Saturday, November 14, 2009

New trendy Ashmolean and old-fashioned Pitt Rivers


Above: Pitt Rivers does look similar to how it did in the 1901 photo. Now the display cases are chock-full and the spacious-lloking hall is crammed to the gunwales with stuff.

Above: Architectural spaces have been created at the Ashmolean but these are slightly disconnected from the exhibits. Here a load of unlabelled Chantrey plaster busts have been used as decorator items in a stairwell. Is that wrong? It is the modern way that salvage is used.

Oxford UK - TWO Oxford museums have been given a makeover in 2009: the Ashmolean and Pitt Rivers, the former at £60m costing more than any museum makeover since the £100m British Museum roof project, and the latter costing £2.5m. What do you get for your money? Both museums were founded on substantial early collections, with the Ashmolean (the oldest museum in England) having a more classic spread from Egypt to Pre-Raphaelite situated in a series of galleries, while Pitt Rivers was more ethnographic including huge North American totem poles and medieval English spells, located in many display cabinets in one large hall.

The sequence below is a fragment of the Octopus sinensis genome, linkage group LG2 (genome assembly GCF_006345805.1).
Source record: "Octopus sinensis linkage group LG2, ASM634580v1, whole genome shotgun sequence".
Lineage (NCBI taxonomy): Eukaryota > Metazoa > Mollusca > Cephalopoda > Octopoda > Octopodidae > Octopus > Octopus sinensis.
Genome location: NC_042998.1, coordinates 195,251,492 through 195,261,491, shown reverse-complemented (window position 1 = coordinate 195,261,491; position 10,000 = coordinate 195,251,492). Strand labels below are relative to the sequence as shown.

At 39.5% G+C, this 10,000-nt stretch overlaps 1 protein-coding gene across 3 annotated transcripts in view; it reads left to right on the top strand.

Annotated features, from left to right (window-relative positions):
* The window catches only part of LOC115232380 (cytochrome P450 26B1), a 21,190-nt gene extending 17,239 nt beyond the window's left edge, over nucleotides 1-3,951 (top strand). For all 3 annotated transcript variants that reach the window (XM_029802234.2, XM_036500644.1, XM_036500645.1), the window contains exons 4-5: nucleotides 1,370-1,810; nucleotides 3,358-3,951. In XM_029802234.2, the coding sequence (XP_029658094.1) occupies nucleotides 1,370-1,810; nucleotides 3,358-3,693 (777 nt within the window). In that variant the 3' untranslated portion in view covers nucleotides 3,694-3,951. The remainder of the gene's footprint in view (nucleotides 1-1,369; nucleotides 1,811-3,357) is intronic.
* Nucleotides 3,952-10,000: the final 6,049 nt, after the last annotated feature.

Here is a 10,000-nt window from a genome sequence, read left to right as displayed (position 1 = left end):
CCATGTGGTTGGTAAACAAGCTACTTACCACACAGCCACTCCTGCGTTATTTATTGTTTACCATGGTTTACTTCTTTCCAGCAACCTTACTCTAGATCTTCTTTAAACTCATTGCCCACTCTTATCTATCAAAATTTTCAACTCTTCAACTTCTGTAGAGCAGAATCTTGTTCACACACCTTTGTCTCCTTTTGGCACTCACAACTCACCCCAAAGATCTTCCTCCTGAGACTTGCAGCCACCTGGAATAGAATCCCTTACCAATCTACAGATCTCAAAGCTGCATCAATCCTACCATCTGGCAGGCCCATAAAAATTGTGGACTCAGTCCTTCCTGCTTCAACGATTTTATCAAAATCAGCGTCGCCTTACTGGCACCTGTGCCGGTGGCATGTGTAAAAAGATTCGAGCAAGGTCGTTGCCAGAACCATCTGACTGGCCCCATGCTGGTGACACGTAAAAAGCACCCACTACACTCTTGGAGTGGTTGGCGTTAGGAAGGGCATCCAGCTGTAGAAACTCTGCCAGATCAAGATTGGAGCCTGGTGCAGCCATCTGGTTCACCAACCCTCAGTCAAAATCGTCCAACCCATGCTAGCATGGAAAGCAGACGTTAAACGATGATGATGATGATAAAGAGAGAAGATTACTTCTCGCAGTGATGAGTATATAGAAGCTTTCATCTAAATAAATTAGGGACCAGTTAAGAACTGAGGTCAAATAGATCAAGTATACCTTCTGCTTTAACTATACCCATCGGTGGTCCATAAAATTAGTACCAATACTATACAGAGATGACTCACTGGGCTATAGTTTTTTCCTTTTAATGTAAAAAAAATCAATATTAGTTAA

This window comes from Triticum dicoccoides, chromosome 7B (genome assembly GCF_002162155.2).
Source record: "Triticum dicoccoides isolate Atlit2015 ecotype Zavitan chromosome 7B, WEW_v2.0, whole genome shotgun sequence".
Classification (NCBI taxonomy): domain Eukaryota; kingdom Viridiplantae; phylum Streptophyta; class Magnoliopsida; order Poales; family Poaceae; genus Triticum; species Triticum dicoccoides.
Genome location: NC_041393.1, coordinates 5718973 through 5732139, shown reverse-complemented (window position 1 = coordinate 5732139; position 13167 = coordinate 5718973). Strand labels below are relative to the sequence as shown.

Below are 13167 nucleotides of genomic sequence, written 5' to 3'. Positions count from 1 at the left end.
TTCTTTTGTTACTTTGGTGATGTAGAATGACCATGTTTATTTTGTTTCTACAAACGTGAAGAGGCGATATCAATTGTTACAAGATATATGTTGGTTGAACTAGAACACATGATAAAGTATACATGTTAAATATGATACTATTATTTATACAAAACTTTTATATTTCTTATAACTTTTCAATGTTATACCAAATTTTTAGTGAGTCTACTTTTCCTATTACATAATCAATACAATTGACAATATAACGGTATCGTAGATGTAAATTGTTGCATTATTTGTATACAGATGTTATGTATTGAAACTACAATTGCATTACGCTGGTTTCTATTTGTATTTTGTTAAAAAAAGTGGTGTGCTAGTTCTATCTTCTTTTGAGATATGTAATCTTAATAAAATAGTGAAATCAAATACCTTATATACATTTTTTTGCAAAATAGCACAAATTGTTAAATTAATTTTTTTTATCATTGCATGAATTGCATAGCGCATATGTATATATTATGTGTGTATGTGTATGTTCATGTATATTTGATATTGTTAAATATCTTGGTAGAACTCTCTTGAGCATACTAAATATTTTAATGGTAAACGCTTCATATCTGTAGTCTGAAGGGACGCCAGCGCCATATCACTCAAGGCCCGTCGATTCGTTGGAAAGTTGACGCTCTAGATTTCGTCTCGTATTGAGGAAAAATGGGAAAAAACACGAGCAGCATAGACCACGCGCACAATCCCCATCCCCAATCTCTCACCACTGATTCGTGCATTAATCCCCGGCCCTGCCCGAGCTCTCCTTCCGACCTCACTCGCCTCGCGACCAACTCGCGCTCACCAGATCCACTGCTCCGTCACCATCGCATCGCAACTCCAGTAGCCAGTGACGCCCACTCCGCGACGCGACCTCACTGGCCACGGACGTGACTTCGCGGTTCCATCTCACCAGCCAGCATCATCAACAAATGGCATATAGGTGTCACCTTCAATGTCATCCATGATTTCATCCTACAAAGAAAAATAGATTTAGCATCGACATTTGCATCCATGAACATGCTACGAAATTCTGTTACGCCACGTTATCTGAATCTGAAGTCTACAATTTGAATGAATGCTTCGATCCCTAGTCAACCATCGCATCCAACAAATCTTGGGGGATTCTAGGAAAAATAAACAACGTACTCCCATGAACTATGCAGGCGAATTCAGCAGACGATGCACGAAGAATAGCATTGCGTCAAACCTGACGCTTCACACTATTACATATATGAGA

The money at the Ashmolean seems to have been spent on creating space - an architect designing a museum - and not on showing the collection, although the determined visitor will find plenty to satisfy. The labelling was not complete, and it was not obvious what some of the items were. This cannot be said of Pitt Rivers where the architecture and joinery has been left intact and the handwritten labelling intricately comprehensive. The pleasant and spacious ambience of a modern museum without a cluttered mass of exhibits is the Ashmolean. For an original Victorian museums the Pitt Rivers has no peer.

Both museums have free admission and both invite schoolchildren - older children at the Ashmolean and the youngsters at Pitt Rivers.

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